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'Orphaned' Baby Animals

Found baby bunnies in your backyard?

‘Orphaned’ Baby Animals in the Wild
Are They Really Abandoned?

Each year at the first signs of spring, the Michigan Humane Society Wildlife Department, based at the MHS Rochester Hills Center for Animal Care, begins taking in healthy baby rabbits, birds, ducklings and other young animals that well-meaning finders believed were orphaned. However, for most of those wild babies, being alone for several hours was a normal part of their mother’s protection and sadly, many will not survive or thrive away from their mother’s care.

Orphaned Baby AnimalsTo help save lives, MHS is asking the public to exercise caution before intervening with wildlife.

“Those who come across wild baby animals and instinctively want to help them do so out of compassion,” said Dave Bjarnesen, Michigan Humane Society Wildlife Technician. “However, unless they are at immediate risk, it is usually in the animals’ best interest to not intervene or move them. When in doubt, those who find animals can call the MHS Wildlife Department or your nearest DNR office first.”

Before intervening, please learn more at www.WildlifeHelp.Info, contact your nearest DNR office or call the MHS Wildlife Department.

It is normal for many species to leave their young unattended for hours at a time. While it may appear that baby animals are abandoned when they are without their parents, most of the time the mother is nearby.

A doe may leave her fawn for up to eight hours before returning to nurse. Fawns do not carry a scent, so by watching her young from a distance, a doe helps keep her scent from attracting predators to them.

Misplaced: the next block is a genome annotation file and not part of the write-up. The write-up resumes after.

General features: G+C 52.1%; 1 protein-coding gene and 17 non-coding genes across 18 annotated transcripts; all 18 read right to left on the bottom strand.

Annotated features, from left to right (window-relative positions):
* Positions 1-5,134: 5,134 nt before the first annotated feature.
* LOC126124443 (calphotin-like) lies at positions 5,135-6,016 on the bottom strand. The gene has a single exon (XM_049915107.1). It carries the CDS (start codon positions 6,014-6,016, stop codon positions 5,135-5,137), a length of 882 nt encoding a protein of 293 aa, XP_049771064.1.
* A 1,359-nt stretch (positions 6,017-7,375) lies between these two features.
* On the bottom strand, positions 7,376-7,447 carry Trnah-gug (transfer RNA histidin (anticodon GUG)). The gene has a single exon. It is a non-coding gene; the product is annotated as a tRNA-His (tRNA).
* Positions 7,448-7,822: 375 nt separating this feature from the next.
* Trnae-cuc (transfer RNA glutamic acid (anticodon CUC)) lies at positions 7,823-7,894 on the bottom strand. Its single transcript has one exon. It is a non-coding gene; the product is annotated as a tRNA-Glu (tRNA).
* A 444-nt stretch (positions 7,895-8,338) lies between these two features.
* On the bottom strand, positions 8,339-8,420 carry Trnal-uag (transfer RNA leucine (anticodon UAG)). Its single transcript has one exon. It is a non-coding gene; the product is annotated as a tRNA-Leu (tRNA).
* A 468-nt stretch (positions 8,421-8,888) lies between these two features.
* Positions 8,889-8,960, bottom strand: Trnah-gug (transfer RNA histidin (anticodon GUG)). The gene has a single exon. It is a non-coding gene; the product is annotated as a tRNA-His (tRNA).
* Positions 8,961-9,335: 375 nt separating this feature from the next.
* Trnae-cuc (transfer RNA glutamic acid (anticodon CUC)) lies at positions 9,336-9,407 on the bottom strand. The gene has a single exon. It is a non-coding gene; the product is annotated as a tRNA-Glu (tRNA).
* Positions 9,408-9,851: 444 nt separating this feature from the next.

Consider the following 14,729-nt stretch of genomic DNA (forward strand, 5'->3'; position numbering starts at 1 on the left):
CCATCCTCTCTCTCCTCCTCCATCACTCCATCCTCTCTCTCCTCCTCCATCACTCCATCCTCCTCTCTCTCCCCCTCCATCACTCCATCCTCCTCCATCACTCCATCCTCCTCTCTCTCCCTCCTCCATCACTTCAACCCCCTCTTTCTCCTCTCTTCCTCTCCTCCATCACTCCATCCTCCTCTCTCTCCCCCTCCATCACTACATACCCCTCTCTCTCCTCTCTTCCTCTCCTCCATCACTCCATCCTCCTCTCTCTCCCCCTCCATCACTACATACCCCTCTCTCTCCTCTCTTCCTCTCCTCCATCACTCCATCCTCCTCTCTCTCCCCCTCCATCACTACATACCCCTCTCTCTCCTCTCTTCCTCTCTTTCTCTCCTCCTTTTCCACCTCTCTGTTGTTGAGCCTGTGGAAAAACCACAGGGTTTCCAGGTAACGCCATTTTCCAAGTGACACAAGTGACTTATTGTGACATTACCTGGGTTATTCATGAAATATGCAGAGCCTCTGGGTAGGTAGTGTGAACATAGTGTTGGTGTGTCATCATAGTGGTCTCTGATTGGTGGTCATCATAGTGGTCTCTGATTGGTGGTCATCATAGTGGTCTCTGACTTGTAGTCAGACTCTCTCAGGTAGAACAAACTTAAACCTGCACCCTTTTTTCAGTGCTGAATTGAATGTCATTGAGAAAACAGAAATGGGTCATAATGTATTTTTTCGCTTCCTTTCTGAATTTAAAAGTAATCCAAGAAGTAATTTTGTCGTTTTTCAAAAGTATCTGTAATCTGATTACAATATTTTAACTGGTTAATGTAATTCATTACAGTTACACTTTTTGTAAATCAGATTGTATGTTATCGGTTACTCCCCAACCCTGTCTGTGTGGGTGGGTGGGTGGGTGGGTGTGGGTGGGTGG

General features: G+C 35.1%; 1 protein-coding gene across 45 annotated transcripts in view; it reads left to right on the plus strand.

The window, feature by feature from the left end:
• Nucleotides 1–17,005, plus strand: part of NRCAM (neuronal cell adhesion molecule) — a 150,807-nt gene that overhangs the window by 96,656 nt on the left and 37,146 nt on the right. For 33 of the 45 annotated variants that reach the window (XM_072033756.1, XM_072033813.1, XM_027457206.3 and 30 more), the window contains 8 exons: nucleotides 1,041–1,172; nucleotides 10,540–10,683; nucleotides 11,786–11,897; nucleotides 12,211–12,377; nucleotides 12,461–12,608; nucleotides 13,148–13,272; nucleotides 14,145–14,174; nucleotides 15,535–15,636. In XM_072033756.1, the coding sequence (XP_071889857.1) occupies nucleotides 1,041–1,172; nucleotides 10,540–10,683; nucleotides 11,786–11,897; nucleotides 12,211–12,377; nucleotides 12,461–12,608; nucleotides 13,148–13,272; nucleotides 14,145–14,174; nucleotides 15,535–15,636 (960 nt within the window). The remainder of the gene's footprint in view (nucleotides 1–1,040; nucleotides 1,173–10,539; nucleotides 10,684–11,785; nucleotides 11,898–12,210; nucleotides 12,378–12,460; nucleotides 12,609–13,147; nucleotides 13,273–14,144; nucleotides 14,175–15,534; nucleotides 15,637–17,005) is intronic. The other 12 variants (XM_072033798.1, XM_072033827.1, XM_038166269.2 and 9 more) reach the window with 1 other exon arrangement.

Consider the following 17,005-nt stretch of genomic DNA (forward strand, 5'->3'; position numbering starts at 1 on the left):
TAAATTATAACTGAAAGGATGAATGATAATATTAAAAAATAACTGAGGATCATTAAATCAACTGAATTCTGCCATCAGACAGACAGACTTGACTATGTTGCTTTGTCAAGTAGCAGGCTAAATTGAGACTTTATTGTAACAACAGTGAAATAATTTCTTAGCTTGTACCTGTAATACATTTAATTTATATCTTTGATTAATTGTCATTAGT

A duck may run in the opposite direction of her ducklings when she feels a threat is near, in order to have the predator chase her instead of her young. She will return to them when the threat is gone. 

Another often-misunderstood sight is when young birds, which typically do not fly as soon as they leave the nest, spend a few days on the ground to build up their flight muscles. During this time, they may appear to be injured.

If you find an injured wild animal or animals known to be orphaned, contact your local Michigan Department of Natural Resources (DNR) office or the DNR’s Wildlife Department at (517) 373-1263.

If you have more questions, contact the MHS Wildlife Department at (248) 852-7420, ext. 224. Hours are 11 a.m. to 4 p.m., Monday through Saturday, and 11 a.m. to 6 p.m. on Wednesday.

For potentially life-saving tips on living in harmony with wildlife, visit www.michiganhumane.org/wildlife.


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